Maine’s 15-year management plan for the four big-game species — black bear, deer, moose, and turkeys — was released at the beginning of May.

With regards to deer, the plan states on page 45, “Overly abundant deer populations may also lead to public dissatisfaction due to, for example, high rates of deer-vehicle collisions, browsing of ornamental plants, and crop damage.”

The solution is more hunting of deer now in central and southern Maine. It should come as no surprise, since Maine has had an ongoing war against predators, with the hunting, trapping, and hounding of bobcats and coyotes for years, ensuring that the deer population and hunting revenue remain high.

Coyotes and foxes consume rodents that carry the bacterial spirochete, Borrelia burgdorferi, that causes Lyme disease. More deer and moose are now co-mingling due to less deep snow in Northern Maine, which can lead to the spread of disease.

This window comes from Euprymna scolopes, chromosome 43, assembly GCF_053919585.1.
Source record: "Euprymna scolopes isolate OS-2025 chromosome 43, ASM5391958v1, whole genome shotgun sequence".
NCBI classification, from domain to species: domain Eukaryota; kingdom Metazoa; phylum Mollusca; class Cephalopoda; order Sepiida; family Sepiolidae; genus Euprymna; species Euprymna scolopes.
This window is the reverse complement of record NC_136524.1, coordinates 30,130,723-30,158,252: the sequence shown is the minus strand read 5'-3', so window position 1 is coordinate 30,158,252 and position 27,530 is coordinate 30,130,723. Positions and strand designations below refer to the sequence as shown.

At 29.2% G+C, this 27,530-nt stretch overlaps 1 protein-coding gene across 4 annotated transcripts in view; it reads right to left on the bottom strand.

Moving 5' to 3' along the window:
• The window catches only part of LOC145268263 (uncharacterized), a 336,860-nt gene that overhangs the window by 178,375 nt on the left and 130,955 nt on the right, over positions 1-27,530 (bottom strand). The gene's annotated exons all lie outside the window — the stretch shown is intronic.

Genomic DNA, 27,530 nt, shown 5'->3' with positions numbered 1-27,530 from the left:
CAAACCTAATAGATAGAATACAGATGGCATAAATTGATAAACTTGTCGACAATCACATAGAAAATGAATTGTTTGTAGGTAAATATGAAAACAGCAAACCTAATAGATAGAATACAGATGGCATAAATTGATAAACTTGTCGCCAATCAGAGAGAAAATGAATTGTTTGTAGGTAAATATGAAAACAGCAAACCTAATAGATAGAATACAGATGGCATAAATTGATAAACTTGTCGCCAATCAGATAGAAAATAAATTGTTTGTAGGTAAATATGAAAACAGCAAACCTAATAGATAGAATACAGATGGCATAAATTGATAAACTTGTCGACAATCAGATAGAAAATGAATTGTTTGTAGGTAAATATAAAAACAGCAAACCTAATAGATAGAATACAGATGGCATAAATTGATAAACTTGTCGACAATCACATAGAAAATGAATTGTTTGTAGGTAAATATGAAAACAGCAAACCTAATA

It should be noted that deer can groom themselves of ticks; moose cannot. Deer are impervious to brain worm disease; moose are not. Both are susceptible to chronic wasting disease.

The Maine Department of Inland Fisheries & Wildlife would like to expand any-deer permits this year to nearly 85,000, which is up 28 percent from last year. Any-deer permits allow hunters to kill deer of either sex. This cruel attack on Maine’s wildlife would leave many fawns to fend for themselves over the winter. This reckless proposal seems more geared toward profit rather than conservation.

Please submit your comments on or before July 6 to: Maine Department of Inland Fisheries and Wildlife, Attention: Becky Orff, secretary to the commissioner, 284 State St., 41 SHS, Augusta, ME 04333; or [email protected] Let your voice be heard.

Val Philbrick


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